The American military spirit borne of the military’s first principles, virtue, honor and patriotism, is confirmed in the public prayers, public speeches, and writings of senior military leadership in an unbroken line from the nation’s founding to the present. There are prayers found in the speeches and writings of military leaders and published in a plethora of Armed Forces Prayer Books utilized by servicemen through our entire national history.
The concept that prayer is a private exercise without impact on the common morale is novel and without foundation. The conduct of soldiers is highly regulated with uniformity being a priority for combat readiness. The morale of the unit is dependent upon members deferring their individual interests to the function of the whole. This is not a matter of requiring a certain faith or creed. The consequence of eliminating common prayer has implications for military readiness.
Chaplain James O’Neill, Chaplain for General Patton and the Third Army wrote, per the request of General Patton, in Training Letter No. 5, “we must urge, instruct, and indoctrinate every fighting man to pray as well as fight . . . This Army needs the assurance and the faith that God is with us. With prayer, we cannot fail.”
Historically, the military has acknowledged almighty God as sovereign over the affairs of men, especially men of valor in war. Prayer must not be made into a wedge of exception or treated as a dispensable triviality. Great military leaders as well as our Presidents throughout our history have acknowledge a Divine Providence who has created all men equal, and Whose favor has been earnestly sought. Those who cannot participate in this military act, according to General George C. Marshall, are not the soldiers whose souls would sustain them in battle.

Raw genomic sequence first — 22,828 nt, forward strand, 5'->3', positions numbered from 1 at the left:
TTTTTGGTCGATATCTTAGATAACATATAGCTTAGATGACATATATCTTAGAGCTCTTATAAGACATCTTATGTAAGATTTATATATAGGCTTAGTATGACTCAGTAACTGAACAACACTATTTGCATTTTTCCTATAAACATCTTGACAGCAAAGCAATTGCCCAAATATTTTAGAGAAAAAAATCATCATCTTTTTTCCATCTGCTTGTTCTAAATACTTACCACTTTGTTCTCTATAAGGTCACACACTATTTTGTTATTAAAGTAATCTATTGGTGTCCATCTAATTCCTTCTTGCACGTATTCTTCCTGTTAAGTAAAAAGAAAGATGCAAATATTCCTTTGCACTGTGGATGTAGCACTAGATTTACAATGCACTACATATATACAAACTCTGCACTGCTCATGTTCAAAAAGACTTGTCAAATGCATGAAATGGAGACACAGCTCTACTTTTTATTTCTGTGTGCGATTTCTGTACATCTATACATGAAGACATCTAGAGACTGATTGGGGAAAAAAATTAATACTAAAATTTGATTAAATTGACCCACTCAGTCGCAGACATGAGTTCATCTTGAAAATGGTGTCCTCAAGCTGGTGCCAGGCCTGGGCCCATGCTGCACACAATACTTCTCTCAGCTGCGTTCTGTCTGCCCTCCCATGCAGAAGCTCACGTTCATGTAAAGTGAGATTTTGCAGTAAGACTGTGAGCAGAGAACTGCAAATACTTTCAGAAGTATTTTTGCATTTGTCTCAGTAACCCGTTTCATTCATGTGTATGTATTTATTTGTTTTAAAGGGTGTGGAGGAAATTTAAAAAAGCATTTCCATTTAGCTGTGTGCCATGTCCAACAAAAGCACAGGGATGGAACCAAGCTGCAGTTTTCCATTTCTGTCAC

Through the Case for Prayer we seek to demonstrate the necessity of prayer to America’s military mission and at a time when prayer is being disregarded, opposed by political and military leaders, and treated as a mere formality in military and non-military circumstances, this site is designed to demonstrate that anyone of any station or denomination has the opportunity to legally deliver a prayer associated with an historic occasion or prayed by an historic figure.
Read more behind the court case at the Virginia Military Institute that inspired this site – The Case